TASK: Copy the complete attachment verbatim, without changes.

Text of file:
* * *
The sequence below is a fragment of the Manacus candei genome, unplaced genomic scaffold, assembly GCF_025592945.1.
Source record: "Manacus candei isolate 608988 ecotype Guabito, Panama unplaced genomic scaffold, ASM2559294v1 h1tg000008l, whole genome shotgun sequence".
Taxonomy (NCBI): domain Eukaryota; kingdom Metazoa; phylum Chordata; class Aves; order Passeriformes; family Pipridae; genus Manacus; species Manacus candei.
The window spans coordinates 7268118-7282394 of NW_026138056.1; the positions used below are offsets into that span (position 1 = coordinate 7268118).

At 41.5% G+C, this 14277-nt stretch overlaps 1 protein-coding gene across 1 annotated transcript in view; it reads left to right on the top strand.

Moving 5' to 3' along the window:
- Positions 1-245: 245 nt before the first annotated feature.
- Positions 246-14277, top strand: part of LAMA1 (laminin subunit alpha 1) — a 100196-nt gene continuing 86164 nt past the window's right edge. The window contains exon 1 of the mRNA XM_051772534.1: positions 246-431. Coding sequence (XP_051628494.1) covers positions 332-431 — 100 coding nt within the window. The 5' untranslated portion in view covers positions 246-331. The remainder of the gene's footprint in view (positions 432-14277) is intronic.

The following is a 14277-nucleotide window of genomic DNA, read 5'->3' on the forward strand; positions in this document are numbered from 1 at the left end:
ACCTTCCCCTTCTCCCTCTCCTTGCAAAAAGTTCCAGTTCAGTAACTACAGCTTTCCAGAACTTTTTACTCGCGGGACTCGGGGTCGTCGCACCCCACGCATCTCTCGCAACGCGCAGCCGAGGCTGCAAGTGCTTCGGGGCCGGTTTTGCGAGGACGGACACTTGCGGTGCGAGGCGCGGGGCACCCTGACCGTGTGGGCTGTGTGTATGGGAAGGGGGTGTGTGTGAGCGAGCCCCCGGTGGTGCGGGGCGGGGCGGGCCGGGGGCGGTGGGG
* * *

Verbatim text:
The sequence below is a fragment of the Manacus candei genome, unplaced genomic scaffold, assembly GCF_025592945.1.
Source record: "Manacus candei isolate 608988 ecotype Guabito, Panama unplaced genomic scaffold, ASM2559294v1 h1tg000008l, whole genome shotgun sequence".
Taxonomy (NCBI): domain Eukaryota; kingdom Metazoa; phylum Chordata; class Aves; order Passeriformes; family Pipridae; genus Manacus; species Manacus candei.
The window spans coordinates 7268118-7282394 of NW_026138056.1; the positions used below are offsets into that span (position 1 = coordinate 7268118).

At 41.5% G+C, this 14277-nt stretch overlaps 1 protein-coding gene across 1 annotated transcript in view; it reads left to right on the top strand.

Moving 5' to 3' along the window:
- Positions 1-245: 245 nt before the first annotated feature.
- Positions 246-14277, top strand: part of LAMA1 (laminin subunit alpha 1) — a 100196-nt gene continuing 86164 nt past the window's right edge. The window contains exon 1 of the mRNA XM_051772534.1: positions 246-431. Coding sequence (XP_051628494.1) covers positions 332-431 — 100 coding nt within the window. The 5' untranslated portion in view covers positions 246-331. The remainder of the gene's footprint in view (positions 432-14277) is intronic.

The following is a 14277-nucleotide window of genomic DNA, read 5'->3' on the forward strand; positions in this document are numbered from 1 at the left end:
ACCTTCCCCTTCTCCCTCTCCTTGCAAAAAGTTCCAGTTCAGTAACTACAGCTTTCCAGAACTTTTTACTCGCGGGACTCGGGGTCGTCGCACCCCACGCATCTCTCGCAACGCGCAGCCGAGGCTGCAAGTGCTTCGGGGCCGGTTTTGCGAGGACGGACACTTGCGGTGCGAGGCGCGGGGCACCCTGACCGTGTGGGCTGTGTGTATGGGAAGGGGGTGTGTGTGAGCGAGCCCCCGGTGGTGCGGGGCGGGGCGGGCCGGGGGCGGTGGGG